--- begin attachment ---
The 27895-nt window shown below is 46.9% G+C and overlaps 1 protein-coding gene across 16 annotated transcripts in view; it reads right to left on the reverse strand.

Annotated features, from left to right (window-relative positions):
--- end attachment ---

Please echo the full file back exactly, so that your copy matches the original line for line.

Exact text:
The 27895-nt window shown below is 46.9% G+C and overlaps 1 protein-coding gene across 16 annotated transcripts in view; it reads right to left on the reverse strand.

Annotated features, from left to right (window-relative positions):